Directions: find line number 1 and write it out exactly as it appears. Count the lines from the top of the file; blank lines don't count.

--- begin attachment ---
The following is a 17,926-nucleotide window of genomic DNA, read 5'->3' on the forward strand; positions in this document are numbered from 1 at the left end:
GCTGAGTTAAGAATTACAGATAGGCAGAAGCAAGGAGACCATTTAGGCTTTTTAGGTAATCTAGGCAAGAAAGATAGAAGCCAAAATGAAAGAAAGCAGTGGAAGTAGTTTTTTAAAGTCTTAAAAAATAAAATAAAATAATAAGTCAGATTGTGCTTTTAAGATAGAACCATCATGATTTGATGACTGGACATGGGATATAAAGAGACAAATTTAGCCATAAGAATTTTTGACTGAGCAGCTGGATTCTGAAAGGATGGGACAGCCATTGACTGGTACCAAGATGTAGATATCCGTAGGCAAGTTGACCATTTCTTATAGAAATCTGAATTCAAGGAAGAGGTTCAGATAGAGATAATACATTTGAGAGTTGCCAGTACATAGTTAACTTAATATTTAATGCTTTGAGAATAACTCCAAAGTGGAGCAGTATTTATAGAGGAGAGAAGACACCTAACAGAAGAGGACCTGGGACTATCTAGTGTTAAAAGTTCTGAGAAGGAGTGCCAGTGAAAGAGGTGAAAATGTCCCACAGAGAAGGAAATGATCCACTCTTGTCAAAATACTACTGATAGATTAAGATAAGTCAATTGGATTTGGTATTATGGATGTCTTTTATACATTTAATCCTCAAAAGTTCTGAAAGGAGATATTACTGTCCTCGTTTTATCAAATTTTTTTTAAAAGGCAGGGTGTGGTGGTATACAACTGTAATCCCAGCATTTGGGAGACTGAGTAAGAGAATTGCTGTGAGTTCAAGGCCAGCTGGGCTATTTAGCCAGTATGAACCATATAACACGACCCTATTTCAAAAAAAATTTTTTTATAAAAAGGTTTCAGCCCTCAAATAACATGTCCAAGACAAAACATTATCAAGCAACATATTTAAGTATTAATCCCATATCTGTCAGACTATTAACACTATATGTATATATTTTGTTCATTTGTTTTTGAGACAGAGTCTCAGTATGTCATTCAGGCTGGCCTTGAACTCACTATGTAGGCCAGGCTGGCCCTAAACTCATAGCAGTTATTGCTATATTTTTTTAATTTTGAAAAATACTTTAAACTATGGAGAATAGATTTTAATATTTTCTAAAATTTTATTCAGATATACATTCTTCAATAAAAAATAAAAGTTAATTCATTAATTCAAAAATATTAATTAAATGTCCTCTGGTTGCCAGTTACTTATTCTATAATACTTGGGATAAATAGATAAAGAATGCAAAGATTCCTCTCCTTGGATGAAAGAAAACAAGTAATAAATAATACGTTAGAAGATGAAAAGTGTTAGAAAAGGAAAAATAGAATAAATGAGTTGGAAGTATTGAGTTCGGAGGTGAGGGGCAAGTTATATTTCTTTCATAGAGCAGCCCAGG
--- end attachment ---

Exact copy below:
The following is a 17,926-nucleotide window of genomic DNA, read 5'->3' on the forward strand; positions in this document are numbered from 1 at the left end: